A dialysis center that was shut down in Bessemer, Alabama, following the infection-related deaths of two patients has a prior history of health violations, according to a report on Al.com.
In a report about a year ago, the Alabama health department cited the clinic over multiple infection-control deficiencies. In one of those cases, a patient was hospitalized.
The clinic’s owner, German company Fresenius, has previously been accused of subjecting patients to dangerous conditions.
Plaintiffs in a number of lawsuits allege that Fresenius sat on information that one of its products is potentially deadly.
In November, 2011, the company sent a memo to dialysis centers that the company operates in the United States, warning them that its Granuflo product was linked with a higher risk of cardiac arrest. That in-house memo referred to “troubling findings” about Granuflo’s potential connection to cardiac arrest, and advised that “this issue needs to be addressed urgently.”
But Fresenius failed to share that warning with other U.S. dialysis centers that also use Granuflo, which the company doesn’t operate. Those centers continued to unknowingly use Granuflo until the FDA learned of the company’s warning to its own clinics, and instructed the company to inform other dialysis providers of the risk.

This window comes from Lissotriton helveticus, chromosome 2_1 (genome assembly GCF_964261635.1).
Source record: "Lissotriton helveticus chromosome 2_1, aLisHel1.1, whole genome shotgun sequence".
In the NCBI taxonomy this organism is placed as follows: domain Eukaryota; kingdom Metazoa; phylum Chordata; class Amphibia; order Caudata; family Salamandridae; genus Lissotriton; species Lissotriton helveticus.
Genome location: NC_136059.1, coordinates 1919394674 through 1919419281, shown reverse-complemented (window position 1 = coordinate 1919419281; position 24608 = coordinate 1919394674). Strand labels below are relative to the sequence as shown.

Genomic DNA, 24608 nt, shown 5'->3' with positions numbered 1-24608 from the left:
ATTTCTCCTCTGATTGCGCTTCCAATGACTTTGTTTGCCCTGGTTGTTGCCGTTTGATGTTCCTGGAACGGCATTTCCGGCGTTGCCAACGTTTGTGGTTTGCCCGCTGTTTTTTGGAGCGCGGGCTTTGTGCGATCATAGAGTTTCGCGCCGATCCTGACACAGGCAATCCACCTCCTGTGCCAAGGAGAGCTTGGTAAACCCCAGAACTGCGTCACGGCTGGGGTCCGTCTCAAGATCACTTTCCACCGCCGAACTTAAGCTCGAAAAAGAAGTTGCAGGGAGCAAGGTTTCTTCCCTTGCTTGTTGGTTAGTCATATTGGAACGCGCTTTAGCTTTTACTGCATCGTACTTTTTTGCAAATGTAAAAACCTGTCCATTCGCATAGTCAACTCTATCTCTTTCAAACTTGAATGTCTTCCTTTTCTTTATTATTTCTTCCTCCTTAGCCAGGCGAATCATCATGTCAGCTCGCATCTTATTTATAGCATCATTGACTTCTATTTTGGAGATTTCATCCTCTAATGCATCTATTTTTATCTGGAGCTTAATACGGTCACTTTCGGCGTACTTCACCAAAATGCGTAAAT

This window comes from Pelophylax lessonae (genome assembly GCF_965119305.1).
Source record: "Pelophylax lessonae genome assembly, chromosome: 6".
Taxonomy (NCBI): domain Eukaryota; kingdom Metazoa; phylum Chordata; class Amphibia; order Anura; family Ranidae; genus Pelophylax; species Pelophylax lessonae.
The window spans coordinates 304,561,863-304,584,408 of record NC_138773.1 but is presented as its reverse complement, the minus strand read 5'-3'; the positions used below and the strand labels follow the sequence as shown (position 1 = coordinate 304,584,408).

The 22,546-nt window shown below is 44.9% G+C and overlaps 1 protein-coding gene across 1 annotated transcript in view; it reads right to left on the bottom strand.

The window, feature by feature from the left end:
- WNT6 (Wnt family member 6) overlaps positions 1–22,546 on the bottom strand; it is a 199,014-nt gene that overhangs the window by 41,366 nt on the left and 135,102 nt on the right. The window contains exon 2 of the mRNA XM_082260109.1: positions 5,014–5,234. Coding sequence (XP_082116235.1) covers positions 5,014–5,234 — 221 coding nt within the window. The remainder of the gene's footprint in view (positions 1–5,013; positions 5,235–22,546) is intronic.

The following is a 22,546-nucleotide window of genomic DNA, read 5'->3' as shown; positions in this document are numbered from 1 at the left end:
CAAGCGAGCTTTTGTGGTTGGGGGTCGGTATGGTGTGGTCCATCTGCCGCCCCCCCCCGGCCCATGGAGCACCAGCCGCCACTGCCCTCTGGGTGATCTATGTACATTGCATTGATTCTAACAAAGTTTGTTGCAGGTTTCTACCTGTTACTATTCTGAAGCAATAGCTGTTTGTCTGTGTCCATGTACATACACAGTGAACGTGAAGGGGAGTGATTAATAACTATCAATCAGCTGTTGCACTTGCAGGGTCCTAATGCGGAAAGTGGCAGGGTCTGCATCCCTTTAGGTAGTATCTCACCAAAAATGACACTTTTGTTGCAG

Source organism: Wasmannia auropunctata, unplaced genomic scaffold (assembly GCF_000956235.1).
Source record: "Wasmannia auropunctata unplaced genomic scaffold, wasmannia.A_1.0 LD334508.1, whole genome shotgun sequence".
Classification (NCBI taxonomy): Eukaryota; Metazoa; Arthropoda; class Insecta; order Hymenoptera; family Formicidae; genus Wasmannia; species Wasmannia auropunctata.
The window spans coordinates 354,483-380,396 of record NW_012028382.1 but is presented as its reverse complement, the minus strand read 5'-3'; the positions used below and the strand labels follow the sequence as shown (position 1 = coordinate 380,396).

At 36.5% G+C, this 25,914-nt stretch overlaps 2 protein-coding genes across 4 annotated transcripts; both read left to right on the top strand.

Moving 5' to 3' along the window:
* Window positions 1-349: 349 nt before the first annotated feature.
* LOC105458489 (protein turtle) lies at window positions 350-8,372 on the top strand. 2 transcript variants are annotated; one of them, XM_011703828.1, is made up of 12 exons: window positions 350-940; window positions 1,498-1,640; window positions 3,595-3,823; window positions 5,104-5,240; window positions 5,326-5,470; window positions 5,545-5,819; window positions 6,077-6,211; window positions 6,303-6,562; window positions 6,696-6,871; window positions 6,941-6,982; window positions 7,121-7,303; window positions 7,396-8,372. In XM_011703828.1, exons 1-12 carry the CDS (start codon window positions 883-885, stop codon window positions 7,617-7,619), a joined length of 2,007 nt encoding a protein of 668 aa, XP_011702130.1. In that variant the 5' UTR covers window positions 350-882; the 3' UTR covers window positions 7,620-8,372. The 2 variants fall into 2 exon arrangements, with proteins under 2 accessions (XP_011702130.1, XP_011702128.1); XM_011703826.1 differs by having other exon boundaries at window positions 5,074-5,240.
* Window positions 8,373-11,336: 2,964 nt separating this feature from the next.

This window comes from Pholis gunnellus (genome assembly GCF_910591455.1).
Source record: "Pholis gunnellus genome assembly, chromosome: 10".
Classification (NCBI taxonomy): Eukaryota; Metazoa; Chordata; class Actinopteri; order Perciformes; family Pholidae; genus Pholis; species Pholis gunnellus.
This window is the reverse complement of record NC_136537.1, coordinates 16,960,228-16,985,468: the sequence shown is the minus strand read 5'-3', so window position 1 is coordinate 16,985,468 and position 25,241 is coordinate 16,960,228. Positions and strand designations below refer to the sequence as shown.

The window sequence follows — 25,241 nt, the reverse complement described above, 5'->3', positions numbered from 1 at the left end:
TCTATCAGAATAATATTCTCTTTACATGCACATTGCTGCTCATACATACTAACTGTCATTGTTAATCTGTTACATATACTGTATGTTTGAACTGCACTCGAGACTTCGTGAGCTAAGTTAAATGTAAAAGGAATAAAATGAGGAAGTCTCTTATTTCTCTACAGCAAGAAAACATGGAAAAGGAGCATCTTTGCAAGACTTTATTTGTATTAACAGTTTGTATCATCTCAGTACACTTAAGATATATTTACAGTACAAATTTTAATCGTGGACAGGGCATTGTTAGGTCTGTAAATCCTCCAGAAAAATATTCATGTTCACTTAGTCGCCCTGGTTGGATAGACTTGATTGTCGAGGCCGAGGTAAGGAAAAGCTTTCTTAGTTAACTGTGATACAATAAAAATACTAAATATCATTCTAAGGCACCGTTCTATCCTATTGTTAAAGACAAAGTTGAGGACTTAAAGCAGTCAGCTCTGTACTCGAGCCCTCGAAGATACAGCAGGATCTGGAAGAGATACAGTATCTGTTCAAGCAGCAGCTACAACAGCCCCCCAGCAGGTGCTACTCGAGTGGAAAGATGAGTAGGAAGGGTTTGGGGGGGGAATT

The Bessemer Kidney Center shut down on May 8 after two patients died and others were hospitalized over a span of several days. Alabama state officials are investigating, according to AL.com.
You should consult with a doctor before making any change in your medical care. If you or a loved one have suffered injury or death after kidney dialysis, contact Lopez McHugh for a free consultation; we can help determine if GranuFlo was used.
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